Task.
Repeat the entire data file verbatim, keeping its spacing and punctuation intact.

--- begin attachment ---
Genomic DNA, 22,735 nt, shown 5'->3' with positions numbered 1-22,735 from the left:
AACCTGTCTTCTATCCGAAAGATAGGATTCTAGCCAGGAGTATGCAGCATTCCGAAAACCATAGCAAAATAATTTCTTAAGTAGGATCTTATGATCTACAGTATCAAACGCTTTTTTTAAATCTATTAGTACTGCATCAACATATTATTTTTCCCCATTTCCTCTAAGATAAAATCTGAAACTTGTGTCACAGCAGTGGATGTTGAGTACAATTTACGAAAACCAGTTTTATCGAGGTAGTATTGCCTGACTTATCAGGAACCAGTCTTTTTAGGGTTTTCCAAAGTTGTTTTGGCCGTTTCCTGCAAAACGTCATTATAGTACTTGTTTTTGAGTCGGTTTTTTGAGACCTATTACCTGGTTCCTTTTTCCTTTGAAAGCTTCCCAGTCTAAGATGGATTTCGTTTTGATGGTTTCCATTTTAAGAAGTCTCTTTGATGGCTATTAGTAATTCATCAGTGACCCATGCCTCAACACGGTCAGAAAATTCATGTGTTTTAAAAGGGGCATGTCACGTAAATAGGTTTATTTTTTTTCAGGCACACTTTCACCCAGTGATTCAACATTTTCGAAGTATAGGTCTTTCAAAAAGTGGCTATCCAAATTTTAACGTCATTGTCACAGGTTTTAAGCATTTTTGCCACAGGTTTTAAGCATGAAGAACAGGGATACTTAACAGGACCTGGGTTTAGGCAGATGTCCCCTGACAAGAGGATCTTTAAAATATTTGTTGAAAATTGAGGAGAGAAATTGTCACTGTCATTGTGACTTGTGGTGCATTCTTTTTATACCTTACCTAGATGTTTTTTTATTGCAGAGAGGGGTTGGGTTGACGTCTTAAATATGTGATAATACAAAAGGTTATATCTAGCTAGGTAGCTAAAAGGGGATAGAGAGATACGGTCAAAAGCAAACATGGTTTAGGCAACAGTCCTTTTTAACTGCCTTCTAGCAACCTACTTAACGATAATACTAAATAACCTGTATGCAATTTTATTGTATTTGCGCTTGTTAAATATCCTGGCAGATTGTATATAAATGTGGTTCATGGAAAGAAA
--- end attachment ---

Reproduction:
Genomic DNA, 22,735 nt, shown 5'->3' with positions numbered 1-22,735 from the left:
AACCTGTCTTCTATCCGAAAGATAGGATTCTAGCCAGGAGTATGCAGCATTCCGAAAACCATAGCAAAATAATTTCTTAAGTAGGATCTTATGATCTACAGTATCAAACGCTTTTTTTAAATCTATTAGTACTGCATCAACATATTATTTTTCCCCATTTCCTCTAAGATAAAATCTGAAACTTGTGTCACAGCAGTGGATGTTGAGTACAATTTACGAAAACCAGTTTTATCGAGGTAGTATTGCCTGACTTATCAGGAACCAGTCTTTTTAGGGTTTTCCAAAGTTGTTTTGGCCGTTTCCTGCAAAACGTCATTATAGTACTTGTTTTTGAGTCGGTTTTTTGAGACCTATTACCTGGTTCCTTTTTCCTTTGAAAGCTTCCCAGTCTAAGATGGATTTCGTTTTGATGGTTTCCATTTTAAGAAGTCTCTTTGATGGCTATTAGTAATTCATCAGTGACCCATGCCTCAACACGGTCAGAAAATTCATGTGTTTTAAAAGGGGCATGTCACGTAAATAGGTTTATTTTTTTTCAGGCACACTTTCACCCAGTGATTCAACATTTTCGAAGTATAGGTCTTTCAAAAAGTGGCTATCCAAATTTTAACGTCATTGTCACAGGTTTTAAGCATTTTTGCCACAGGTTTTAAGCATGAAGAACAGGGATACTTAACAGGACCTGGGTTTAGGCAGATGTCCCCTGACAAGAGGATCTTTAAAATATTTGTTGAAAATTGAGGAGAGAAATTGTCACTGTCATTGTGACTTGTGGTGCATTCTTTTTATACCTTACCTAGATGTTTTTTTATTGCAGAGAGGGGTTGGGTTGACGTCTTAAATATGTGATAATACAAAAGGTTATATCTAGCTAGGTAGCTAAAAGGGGATAGAGAGATACGGTCAAAAGCAAACATGGTTTAGGCAACAGTCCTTTTTAACTGCCTTCTAGCAACCTACTTAACGATAATACTAAATAACCTGTATGCAATTTTATTGTATTTGCGCTTGTTAAATATCCTGGCAGATTGTATATAAATGTGGTTCATGGAAAGAAA